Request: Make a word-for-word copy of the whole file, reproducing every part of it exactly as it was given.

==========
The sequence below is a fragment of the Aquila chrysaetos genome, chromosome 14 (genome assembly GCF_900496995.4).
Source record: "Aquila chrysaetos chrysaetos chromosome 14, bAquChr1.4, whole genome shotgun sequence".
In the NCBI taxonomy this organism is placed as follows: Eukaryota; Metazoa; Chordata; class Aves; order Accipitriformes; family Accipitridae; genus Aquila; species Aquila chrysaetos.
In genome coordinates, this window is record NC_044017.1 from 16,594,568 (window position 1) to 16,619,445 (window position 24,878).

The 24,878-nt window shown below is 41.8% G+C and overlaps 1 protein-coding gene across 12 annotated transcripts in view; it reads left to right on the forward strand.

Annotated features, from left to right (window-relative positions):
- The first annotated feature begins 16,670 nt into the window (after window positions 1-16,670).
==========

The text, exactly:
The sequence below is a fragment of the Aquila chrysaetos genome, chromosome 14 (genome assembly GCF_900496995.4).
Source record: "Aquila chrysaetos chrysaetos chromosome 14, bAquChr1.4, whole genome shotgun sequence".
In the NCBI taxonomy this organism is placed as follows: Eukaryota; Metazoa; Chordata; class Aves; order Accipitriformes; family Accipitridae; genus Aquila; species Aquila chrysaetos.
In genome coordinates, this window is record NC_044017.1 from 16,594,568 (window position 1) to 16,619,445 (window position 24,878).

The 24,878-nt window shown below is 41.8% G+C and overlaps 1 protein-coding gene across 12 annotated transcripts in view; it reads left to right on the forward strand.

Annotated features, from left to right (window-relative positions):
- The first annotated feature begins 16,670 nt into the window (after window positions 1-16,670).